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MDC Alliance was dissolved after elections, Jacob Ngarivhume


HARARE – Transform Zimbabwe (TZ) has pulled out of the MDC Alliance pact, choosing to go it alone than to dissolve and be part of the grand MDC, whose congress is to be held later this month.

Seven political parties came together on August 5, 2017 to form an electoral pact for the 2018 harmonised elections with an understanding that they would continue with the partnership in forming a government in the event that they won the elections.

An amalgamation process of the political parties is underway and two parties, People’s Democratic Party formerly led any Tendai Biti and the MDC led by Welshman Ncube, have since dissolved and integrated into the Nelson Chamisa-led mainstream MDC.

In a statement, TZ said they would rather pursue their own vision at the moment.

“The idea was that if the alliance succeeded in dislodging (Zanu PF), the parties would form a coalition government in terms of the agreed criteria; if it did not succeed, the parties would engage to agree on the way forward,” the statement read.

“It is common cause that the alliance did not succeed to dislodge the military-backed Zanu PF government and by operation of law, the alliance was dissolved, with each party reverting to its position prior to August 5, 2017.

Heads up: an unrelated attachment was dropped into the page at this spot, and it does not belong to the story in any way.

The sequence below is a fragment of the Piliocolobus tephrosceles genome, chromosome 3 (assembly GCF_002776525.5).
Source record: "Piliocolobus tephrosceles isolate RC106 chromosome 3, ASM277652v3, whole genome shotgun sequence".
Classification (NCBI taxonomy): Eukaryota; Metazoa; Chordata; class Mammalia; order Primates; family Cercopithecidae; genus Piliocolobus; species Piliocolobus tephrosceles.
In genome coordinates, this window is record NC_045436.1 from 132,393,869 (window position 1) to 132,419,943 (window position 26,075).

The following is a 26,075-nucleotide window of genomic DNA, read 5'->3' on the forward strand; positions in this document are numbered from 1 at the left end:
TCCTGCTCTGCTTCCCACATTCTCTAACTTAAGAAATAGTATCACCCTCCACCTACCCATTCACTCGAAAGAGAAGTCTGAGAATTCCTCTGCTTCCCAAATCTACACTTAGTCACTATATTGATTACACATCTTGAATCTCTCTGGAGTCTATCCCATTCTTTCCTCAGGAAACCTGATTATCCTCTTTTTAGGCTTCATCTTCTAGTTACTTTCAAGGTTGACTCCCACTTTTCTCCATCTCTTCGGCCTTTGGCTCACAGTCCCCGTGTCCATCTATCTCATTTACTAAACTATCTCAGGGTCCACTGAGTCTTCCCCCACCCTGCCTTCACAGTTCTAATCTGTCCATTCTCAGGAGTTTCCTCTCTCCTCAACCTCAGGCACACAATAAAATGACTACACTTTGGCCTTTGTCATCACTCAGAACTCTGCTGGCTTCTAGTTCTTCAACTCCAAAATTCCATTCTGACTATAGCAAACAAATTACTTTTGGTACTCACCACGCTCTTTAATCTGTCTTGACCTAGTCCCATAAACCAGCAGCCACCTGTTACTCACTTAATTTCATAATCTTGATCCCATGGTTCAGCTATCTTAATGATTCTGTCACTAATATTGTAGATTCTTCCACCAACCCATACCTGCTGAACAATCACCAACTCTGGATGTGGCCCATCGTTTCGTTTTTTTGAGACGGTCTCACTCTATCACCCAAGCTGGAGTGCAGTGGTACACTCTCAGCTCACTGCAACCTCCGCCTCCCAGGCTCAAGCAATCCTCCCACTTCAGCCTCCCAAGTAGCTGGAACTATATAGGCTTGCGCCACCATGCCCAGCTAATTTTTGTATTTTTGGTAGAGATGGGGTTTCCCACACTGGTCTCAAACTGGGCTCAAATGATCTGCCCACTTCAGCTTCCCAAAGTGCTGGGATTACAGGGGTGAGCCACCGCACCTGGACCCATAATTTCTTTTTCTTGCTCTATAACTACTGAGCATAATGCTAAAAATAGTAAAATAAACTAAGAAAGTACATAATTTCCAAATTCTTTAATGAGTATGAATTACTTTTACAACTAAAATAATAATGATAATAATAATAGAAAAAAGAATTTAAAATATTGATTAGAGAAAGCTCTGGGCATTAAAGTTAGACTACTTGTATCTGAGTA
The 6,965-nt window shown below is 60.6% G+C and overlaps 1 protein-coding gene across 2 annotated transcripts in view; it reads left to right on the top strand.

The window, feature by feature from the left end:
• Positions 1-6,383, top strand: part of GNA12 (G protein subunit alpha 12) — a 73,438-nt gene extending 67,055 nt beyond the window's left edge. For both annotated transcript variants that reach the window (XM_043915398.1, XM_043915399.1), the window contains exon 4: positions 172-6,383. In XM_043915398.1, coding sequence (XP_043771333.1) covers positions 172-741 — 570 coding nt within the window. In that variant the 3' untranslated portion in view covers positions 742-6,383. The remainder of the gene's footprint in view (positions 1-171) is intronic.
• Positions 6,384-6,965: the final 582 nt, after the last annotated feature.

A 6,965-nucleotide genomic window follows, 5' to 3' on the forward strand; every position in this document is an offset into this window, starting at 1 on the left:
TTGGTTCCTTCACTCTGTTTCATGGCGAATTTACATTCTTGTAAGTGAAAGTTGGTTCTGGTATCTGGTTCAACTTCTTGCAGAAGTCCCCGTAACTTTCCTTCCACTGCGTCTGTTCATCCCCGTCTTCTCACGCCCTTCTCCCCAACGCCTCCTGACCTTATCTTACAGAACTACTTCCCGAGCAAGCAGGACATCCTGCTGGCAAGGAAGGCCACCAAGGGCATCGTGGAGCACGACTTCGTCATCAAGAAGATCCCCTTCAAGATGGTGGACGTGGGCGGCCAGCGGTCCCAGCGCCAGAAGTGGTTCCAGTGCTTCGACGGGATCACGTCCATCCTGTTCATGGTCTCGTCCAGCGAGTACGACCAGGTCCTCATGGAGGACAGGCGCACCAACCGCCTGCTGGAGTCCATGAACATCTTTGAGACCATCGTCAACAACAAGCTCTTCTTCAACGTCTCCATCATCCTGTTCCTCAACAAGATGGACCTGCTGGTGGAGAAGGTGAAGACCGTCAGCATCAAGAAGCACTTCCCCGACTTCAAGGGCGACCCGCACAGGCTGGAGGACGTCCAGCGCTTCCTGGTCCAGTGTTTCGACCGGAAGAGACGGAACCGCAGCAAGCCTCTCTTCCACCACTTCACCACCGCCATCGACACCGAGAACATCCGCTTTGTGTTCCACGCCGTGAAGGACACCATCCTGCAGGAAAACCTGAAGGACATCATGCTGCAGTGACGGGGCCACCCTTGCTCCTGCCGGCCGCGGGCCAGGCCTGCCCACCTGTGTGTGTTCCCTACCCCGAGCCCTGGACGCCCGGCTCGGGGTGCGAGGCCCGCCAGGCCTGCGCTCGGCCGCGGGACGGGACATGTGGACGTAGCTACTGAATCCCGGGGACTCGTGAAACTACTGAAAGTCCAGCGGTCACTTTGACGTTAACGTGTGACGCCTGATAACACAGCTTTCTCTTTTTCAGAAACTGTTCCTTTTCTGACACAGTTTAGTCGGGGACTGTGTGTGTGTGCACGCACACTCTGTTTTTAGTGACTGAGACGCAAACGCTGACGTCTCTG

“Negotiations were opened for the amalgamation of the alliance partners into one political formation. This would entail the alliance partners dissolving their party structures and joining into one party under the name and style of MDC.

“The Transform Zimbabwe national executive committee met to consider the various options and resolved not to participate in the amalgamation process. It was resolved that the party pursues its founding vision and continues to champion the cause of democratisation of Zimbabwe outside the MDC formation.”

The party urged its members not to participate in the upcoming MDC congress.

During the alliance tenure, many TZ officials were left disappointed after some of their allocated seats in the agreement were taken up by the mainstream MDC on the basis that the party had no “numbers”.

Its leader, Jacob Ngarivhume, and another official in Harare South were left competing with their alliance partners in the fight for parliamentary seats.

“The Transform Zimbabwe leadership and membership wishes the MDC well in its upcoming congress and beyond. We remain committed to co-operate with other pro-democracy forces until we achieve the dream of a free, democratic, inclusive and transformed Zimbabwe,” the statement further read. Newsday

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